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Lecture 15

Lecture 15: "The Nature Of Communities"

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Western University
Biology 2483A
Hugh Henry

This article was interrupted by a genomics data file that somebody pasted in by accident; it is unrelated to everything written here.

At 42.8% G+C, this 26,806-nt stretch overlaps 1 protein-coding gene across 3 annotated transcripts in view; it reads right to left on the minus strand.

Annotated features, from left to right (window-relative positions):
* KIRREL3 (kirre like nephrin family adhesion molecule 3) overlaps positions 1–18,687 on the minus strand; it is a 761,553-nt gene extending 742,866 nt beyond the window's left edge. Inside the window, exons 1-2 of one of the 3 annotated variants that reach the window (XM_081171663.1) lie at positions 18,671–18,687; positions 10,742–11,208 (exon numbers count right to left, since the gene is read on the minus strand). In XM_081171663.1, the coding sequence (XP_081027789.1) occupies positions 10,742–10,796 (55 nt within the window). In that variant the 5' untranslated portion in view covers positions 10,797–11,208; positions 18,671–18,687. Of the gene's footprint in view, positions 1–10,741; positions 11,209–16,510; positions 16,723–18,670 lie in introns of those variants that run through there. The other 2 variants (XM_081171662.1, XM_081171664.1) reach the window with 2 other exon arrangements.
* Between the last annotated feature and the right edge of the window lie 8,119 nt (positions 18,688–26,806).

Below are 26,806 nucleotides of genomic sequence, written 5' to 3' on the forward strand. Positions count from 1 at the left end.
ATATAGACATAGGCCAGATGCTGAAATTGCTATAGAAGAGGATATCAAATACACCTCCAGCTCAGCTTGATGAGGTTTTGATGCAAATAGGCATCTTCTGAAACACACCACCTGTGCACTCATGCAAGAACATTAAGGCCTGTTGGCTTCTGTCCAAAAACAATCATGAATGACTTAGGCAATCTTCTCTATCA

Ecology Lecture No. 15: The Nature Of Communities th Tuesday October 30 , 2012 Introduction: -Although so far we have considered species interactions in two-way relationships, in reality, species experience multiple interactions that shape the communities in which they live. Communities: -Communities are groups of interacting species that occur together at the same place and time (ecologists usually define communities based on physical or biological characteristics). Physically- defined communities might encompass all the species in a sand dune, a mountain stream, or a desert. Biologically-defined communities might include all the species associated with a kelp forest, a freshwater bog, or a coral reef (emphasizes the importance of abundant species). A study of marine invertebrates in seagrasses might restrict the definition of the community to that interaction, and not include mussel-eating birds (definition of communities is somewhat arbitrary). Subsets: -Ecologists usually consider a subset of species when they define and study communities as counting all species in a community is near impossible. Subsets of species can be defined by: Taxonomic affinity (e.g., all bird species in a community), guild (group of species that use the same resources) and functional group (species that function in similar ways, but do not necessarily use the same resources). Food Webs: -Food webs organize species based on trophic or energetic interactions. Different trophic levels consist of: Primary producers (autotrophs like plants and algae), primary consumers (herbivores), secondary consumers (carnivores), and tertiary consumers (carnivores). -Food webs tell little about the strength of interactions or their importance in the community. Some species span two trophic levels, and some species change feeding status as they mature. Some species are omnivores, feeding on more than one trophic level. Food webs do not include nontrophic interactions (horizontal interactions, such as competition). Interaction webs more accurately describe both the trophic (vertical) and non-trophic (horizontal) interactions than a traditional food web. Community Structure: -Community structure is the set of characteristics that shape communities. These include: Species richness (the number of species in a community), species evenness (relative abundances compared with one another) and species diversity (combines species richness and species evenness). Diversity Of Species: -The most commonly used species diversity index is the Shannon index, of which the equation is as follows: ∑ where p is the proportion of individuals in the ith species and s is the i number of species in the community. Biodiversity describes diversity at multiple spatial scales, from genes to species to communities. Implicit is the interconnectedness of all the components. Genetic diversity affects the viability of populations, which in turn affects species diversity in a community. The number of community types in an area is critical to diversity at larger regional and latitudinal scales. Rank Abundance: -Graphical representations of species diversity can give an explicit view of commonness or rarity. Rank abundance curves plot the proportional abundance of each species (p) relaiive to the others in rank order. Relative abundances can suggest what species interactions might be occurring. In Community A, the dominant species might have a strong negative effect on the three rare species. Species diversity and rank abundance curves were determined for two soil bacteria communities in pastures. One pasture had been fertilized regularly. Both pastures had similar community structure. A few species were abundant, most species were rare. Species Composition: -Species composition is the identity of a species in a community. Two communities could have identical species diversity values, but have completely different species. The identity of species is critical to understanding community structure. Species Accumulation Curves: -Species accumulation curves are where species richness is plotted as a function of the total number of individuals that have been counted. These curves can help determine when most or all of the species in a community have been observed. The communities varied greatly in the amount of sampling effort necessary to determine species richness. The temperate forest and tropical bird community were adequately represented before half the individuals were counted. For tropical soil bacteria, more effort was needed to sample this extremely diverse community. -Spatial scale is also important. If we sampled bacteria in tropical soils at the same scale as Costa Rican moths, the bacterial diversity would be immense in comparison. The study highlights how little we know about community structure of rarely studied assemblages, such as microbial communities. Interactions Of Multiple Species: -Communities can be characterized by complex networks of direct and indirect interactions that vary in strength and direction. In a community, multiple species interactions generate
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